Thursday, January 23, 2020

Usability Matters for the Surface Neo and the Surface Duo

Concept images of Surface Neo and Surfsce Duo devices


In my book (Usability Matters), I cover details about identifying reasons for building apps and planning app development.

Before the new surface devices arrive and trying to avoid the hype, in this post, I want to use the structure and pointers from the book to highlight important areas about which to think.

Assuming you have an existing app and are thinking about adjusting it for these new devices.

Are these devices going to be available where your users are?
These devices are unlikely to be available globally when launched, or even in a few months after. Using the launch of previous Surface devices as a guide, expect them in North America and parts of Western Europe first. If that's not where your users are, then you may be able to wait and learn from the real experiences of others before needing to do work yourself.

Are your users likely to get these devices?
I don't know anyone who reasonably expects these devices to be cheap. They're new, cutting edge devices pushing the boundaries. Such devices aren't something that usually comes cheap. Other Surface devices do not have price tags that make them accessible to everyone. It's tough for device manufacturers to make money from selling devices*, and this also points to an expected higher price point.
If your users aren't already using high-end devices, it's unlikely that they'll start using these devices (or similar) as soon as they're released.

* As an aside, I heard recently of a manufacturer planning to leave the handset business as it is so hard for them to make money.

Will the devices provide opportunities appropriate for your app and users?
At the moment, it's hard to know. What will happen when "real people" get to use these devices? Will they use them in the ways you or Microsoft expect? You will need to research to find this out. While this may not be possible for you yet, what you can do is make sure you understand what your current users are doing. To do so will require adding usage analytics into your app if you don't have them already.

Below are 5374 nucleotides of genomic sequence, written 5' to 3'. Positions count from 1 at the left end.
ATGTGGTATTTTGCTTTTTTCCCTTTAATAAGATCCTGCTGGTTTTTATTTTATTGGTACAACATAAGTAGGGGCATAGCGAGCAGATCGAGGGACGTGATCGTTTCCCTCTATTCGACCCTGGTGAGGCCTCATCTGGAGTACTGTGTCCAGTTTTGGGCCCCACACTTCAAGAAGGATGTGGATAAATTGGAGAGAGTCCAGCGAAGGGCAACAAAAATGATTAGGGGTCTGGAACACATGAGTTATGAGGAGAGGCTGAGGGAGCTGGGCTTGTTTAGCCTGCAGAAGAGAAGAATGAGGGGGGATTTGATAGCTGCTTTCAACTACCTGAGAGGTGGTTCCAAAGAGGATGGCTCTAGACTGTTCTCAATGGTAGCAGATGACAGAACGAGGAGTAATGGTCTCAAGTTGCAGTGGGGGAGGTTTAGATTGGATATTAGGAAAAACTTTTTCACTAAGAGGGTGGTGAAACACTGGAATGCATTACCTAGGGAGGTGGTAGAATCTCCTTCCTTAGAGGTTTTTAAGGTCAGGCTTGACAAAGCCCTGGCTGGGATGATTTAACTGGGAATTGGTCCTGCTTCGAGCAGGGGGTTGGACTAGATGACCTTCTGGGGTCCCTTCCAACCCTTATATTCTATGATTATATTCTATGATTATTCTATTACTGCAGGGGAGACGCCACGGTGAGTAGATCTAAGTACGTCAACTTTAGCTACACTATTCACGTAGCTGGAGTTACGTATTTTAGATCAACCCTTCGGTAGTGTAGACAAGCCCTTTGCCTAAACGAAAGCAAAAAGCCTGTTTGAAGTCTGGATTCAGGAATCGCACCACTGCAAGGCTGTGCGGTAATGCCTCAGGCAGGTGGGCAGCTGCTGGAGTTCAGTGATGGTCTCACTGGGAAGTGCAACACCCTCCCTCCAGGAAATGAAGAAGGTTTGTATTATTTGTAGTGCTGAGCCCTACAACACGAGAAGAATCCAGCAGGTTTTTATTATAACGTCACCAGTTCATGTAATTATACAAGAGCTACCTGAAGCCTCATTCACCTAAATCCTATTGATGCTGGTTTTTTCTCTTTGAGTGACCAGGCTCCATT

What is your goal in attempting to understand and develop for these devices?
  • Is it curiosity?
  • Are you a Microsoft fan who is only interested as this is something they're doing?
  • Do you aim to ensure an adequate experience when someone uses your app on such devices?
  • Do you hope to take advantage of the unique opportunities the new form factors will provide in terms of ways of working or using a device?
  • Or, are you looking for a possible boost from being one of a (potentially) small number of apps specifically built or updated to work with these new devices upon their launch?
If you understand your motivation, you'll be able to work towards achieving the related goals. It'll also help you avoid setting inappropriate goals or retrospectively thinking you were setting yourself up for a different possible outcome.

What can you learn from other, existing, two-screen devices?
While there will be differences between the Surface devices and what's currently on the market, there are lessons that can be learned from the similarities or otherwise.

How might you need to think about redesigning different screens for larger sizes?
Do you need to think about dynamic layouts, different orientations, or assets of different sizes?
Will you need to make any changes to your existing logic regarding assumptions about devices based on screen sizes, the number of screens, or device input?

Have you thought about your expectations?
Document your expectations. Then you can act accordingly. Check how they reflect reality or need adjusting as more information comes out.

How are you planning for these new devices and being ready for them?
Set aside times and monitor timelines to learn about, research, and experiment with them. Think about how SDKs, tools, emulators, controls, design concepts, device specs, and announcements about distribution and availability.


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